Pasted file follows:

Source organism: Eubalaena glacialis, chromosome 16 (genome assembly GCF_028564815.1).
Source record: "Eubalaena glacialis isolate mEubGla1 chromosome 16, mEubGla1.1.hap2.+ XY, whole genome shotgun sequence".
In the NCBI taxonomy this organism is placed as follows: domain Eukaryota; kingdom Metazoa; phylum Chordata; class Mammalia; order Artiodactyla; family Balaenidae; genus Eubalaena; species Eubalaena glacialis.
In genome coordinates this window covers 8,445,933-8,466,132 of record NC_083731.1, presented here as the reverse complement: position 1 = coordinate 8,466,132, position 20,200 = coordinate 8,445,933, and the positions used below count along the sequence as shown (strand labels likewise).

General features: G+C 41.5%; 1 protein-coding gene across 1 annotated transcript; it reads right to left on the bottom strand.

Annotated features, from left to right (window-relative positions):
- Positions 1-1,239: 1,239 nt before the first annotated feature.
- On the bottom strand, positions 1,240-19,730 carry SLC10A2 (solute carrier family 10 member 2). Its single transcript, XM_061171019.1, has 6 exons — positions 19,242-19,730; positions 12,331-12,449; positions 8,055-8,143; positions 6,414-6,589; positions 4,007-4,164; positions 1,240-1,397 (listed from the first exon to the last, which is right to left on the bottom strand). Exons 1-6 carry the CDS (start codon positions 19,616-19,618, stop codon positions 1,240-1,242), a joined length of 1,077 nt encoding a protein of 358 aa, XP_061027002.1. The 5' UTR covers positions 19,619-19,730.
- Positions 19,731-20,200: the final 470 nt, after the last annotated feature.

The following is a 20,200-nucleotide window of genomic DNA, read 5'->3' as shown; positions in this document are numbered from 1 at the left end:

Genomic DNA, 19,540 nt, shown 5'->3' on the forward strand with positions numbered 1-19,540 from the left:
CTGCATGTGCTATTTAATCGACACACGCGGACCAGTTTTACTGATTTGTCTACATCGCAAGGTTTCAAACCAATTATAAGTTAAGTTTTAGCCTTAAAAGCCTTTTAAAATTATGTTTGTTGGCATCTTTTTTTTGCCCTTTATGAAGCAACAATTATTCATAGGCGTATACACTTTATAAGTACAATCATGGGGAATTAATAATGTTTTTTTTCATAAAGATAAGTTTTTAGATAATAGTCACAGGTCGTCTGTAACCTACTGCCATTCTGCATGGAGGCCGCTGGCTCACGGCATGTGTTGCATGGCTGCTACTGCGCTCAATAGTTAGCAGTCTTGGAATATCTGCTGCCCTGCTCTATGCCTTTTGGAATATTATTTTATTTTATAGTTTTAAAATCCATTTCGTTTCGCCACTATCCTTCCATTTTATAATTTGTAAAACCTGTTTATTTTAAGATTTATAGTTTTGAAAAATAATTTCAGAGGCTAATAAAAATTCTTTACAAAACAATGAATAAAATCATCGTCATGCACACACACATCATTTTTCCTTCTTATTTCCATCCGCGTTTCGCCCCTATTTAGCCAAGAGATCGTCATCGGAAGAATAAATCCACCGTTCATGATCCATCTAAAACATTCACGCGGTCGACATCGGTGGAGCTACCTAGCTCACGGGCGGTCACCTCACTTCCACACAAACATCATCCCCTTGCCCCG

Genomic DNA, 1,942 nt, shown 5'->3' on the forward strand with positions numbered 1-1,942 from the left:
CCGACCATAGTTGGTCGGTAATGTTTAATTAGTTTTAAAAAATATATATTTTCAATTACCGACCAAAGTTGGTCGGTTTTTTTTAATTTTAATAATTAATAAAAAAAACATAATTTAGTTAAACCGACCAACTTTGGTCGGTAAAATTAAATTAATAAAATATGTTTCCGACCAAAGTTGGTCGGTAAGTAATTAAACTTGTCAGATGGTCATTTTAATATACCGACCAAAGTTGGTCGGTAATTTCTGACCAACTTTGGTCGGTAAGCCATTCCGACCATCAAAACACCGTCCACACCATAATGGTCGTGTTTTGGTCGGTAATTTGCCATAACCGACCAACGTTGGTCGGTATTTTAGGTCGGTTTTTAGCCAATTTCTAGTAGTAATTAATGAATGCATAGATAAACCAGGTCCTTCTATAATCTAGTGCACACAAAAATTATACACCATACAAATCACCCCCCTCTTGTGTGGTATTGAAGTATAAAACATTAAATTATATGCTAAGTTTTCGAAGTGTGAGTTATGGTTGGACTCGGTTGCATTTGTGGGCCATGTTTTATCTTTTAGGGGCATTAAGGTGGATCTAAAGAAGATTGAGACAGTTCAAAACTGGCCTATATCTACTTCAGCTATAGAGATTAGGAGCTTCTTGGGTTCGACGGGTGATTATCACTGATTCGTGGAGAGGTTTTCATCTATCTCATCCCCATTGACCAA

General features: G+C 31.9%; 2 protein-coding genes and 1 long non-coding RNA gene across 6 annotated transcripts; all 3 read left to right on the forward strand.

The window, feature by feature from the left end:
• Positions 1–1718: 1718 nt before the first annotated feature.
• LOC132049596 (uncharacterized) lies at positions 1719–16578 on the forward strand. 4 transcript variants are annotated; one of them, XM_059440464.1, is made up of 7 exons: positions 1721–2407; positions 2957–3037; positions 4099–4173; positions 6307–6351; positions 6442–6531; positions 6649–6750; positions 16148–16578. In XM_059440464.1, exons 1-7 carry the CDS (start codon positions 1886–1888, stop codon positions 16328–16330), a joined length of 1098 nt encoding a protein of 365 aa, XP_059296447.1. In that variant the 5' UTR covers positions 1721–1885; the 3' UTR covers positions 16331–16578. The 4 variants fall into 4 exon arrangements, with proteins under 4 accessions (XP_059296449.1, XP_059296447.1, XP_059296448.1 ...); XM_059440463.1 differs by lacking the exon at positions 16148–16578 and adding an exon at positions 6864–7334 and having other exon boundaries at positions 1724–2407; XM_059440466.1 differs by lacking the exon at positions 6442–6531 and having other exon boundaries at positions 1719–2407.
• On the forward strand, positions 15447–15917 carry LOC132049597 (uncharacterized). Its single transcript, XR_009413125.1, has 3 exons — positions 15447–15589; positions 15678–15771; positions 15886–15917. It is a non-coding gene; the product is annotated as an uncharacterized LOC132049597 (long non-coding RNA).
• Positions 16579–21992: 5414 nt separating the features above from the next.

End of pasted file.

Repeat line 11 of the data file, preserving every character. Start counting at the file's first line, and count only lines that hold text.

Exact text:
Genomic DNA, 19,540 nt, shown 5'->3' on the forward strand with positions numbered 1-19,540 from the left: